BACK IN ITS glory days, Dick Smith was a haven for the geek. This was even before computer geekery was commonplace, but there were always serious young chaps with horn-rimmed spectacles who got all worked up about the nuts and bolts of DIY electronics.
The Australian-owned company was never going to rule the world, but it had its niche; one that would only be challenged in time by el cheapo rival Jaycar.
Somewhere along the way, Dick Smith seems to have had a brainwave. Either that, or Woolworths’ offer to buy him out was just too good to resist.
With all manner of gadgetry moving from the geek to the domain of the average consumer, it must have also seemed like the right time to expand and diversify into this seemingly profitable sector.
Obviously, things haven’t panned out the way Woolworths wanted it to, and the giant Australasian supermarket chain is planning to sell its interest in Dick Smith. But before it does so, it will be making the planned cull of “underperforming” stores. No information has come to light yet on how many of the 71 NZ Dick Smith stores – 19 of which are in Auckland – will be for the chopping board.
Meanwhile, old Mr Smith has gone on the rampage, threatening to cause all kinds of trouble if Woolworths sell Dick Smith to foreign interests.
I’m no expert in the business of business, but it doesn’t take a genius to understand at least some of the reasons the Dick Smith stores are in trouble.
To start with, it’s clear that there aren’t as many serious young men who like splicing wires together with soldering irons (or whatever) as there used to be. DIY was, and remains, very niche. So much so that it’s hard to see the need for a Dick Smith store in just about every shopping centre. It’s sad that what was once Dick Smith’s core has melted away, but I guess that’s what happens when the electronics scene goes hog-wild. I mean, back in the ’80s, electronic devices were expensive and thin on the ground. By contrast, in 2012, who would want to make a gadget that they could buy from the $2 shop?
The Dick Smith stores should, therefore, be capitalising on the profusion of cool gadgets that has invaded the market in the past decade, and making a right old bundle. But these cool gadgets aren’t exclusive to Dick Smith: they’re also available from those other mega-retailers who saw an opportunity in electronics, including Harvey Norman, which one suspects sells most of the gear that Dick Smith wishes it could. The thing is, Hardly Normal (as it is not-so-affectionately known in the trade) is an aggressive company with immense buying power, competitive pricing and the floor space to stock a much, much wider variety of doo-dads than Dick Smith.
So that’s one problem for Mr Smith. Here’s another: famously poor service. Somehow, in the transition from its place in electronic geekdom to consumer gadget dispenser, it lost sight of what it needed from its staff. I’ve lost count of the times I’ve encountered appalling service at Dick Smith, and alarmingly, it’s endemic to the stores throughout the country. Which isn’t to say that I haven’t occasionally had an excellent service experience, but it’s rare. More often, you’re likely to find Dick Smith employees chatting amongst themselves and ignoring the inevitable questions their customers need answered. On occasions when I have forced myself on unsuspecting staff (so to speak) I’ve encountered everything from downright rudeness to irrelevant and sometimes wrong-headed sales pitches for gear that won’t do the job I need it to, to “we know it all and you, the customer, are merely putty in our hands” snobbism. Often, I’ve actually had money to spend, but have still walked out empty-handed. Gone are the days, then, when Dick Smith was staffed with people who were just like its customers: electronics nerds with a genuine enthusiasm for their jobs.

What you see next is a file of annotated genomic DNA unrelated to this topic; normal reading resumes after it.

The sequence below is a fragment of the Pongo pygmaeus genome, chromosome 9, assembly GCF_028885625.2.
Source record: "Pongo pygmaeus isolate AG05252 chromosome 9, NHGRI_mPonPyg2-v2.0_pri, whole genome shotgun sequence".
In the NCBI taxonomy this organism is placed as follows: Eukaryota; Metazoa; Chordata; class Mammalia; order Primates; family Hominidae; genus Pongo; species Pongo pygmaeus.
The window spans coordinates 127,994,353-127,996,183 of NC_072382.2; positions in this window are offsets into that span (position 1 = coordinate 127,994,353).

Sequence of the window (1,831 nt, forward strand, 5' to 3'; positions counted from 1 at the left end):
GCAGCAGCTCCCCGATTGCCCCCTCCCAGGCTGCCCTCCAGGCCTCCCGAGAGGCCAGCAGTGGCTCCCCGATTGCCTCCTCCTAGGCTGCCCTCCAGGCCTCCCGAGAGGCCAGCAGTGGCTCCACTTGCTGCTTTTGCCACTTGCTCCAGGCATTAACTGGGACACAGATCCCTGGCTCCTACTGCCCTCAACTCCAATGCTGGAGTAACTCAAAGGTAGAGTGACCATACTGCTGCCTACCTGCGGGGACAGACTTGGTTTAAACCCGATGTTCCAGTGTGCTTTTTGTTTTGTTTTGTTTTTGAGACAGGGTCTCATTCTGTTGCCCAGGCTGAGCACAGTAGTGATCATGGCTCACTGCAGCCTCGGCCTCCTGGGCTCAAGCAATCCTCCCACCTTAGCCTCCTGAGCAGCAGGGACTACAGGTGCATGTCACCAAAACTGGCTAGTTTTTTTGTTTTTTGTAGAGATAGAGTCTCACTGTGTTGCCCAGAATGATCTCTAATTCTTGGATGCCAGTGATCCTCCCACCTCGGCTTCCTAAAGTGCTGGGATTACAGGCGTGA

Woolworths doesn’t seem to have known how to capitalise on the strengths of the Dick Smith brand, either. Last year, when the Amazon Kindle was finally made available in NZ and old Dick could have had an exclusive on the marvellous wee e-reader, instead they polluted the scenario by cross-promoting Kindle through both Dick Smith and its Countdown supermarkets! Worse still, they marketed the previous-generation of Amazon Kindle as a special deal (it wasn’t) a mere few weeks before introducing the very latest version of the gadget, at an even better price. I’m surprised that my colleagues in the tech media sphere haven’t soundly berated Woolworths for this callous lack of customer respect.
One last point: If a store doesn’t really know what it is, then it’s impossible to create the kind of branding that will sell it. Dick Smith has tried doing a little bit of everything, but who in their right mind wants to buy DVDs or games from an outlet with such a poor selection? Similarly, who would buy a television panel from an outlet with so few brands on display, when they can walk a few metres and take in a vast range of HD wonderment at somewhere like JBs. The branding in recent years has been confused, to say the least. First we had that ineffectual and quite hilarious line: “Dick Smith Electronics – That’s where you go”. But at least they still had Dick’s craggy face on a distinctive yellow and black background. Then they changed their line to “Talk to the Techxperts”, which might have sounded modern in 1980, but seems anachronistic in 2012. And oddly (possibly because JBs’ branding is all bright yellows) they opted for a plain black logo and store branding, giving it a slightly depressed, monochrome vibe that makes the store very easy not to notice.
In short, I’m sure that Dick Smith still does some things right. I’ve bought the odd thing from them. But it’s really, really easy to see what they’ve done wrong, and most of it wouldn’t be too hard to put to rights.
But then again, perhaps it’s just too late in the day. GARY STEEL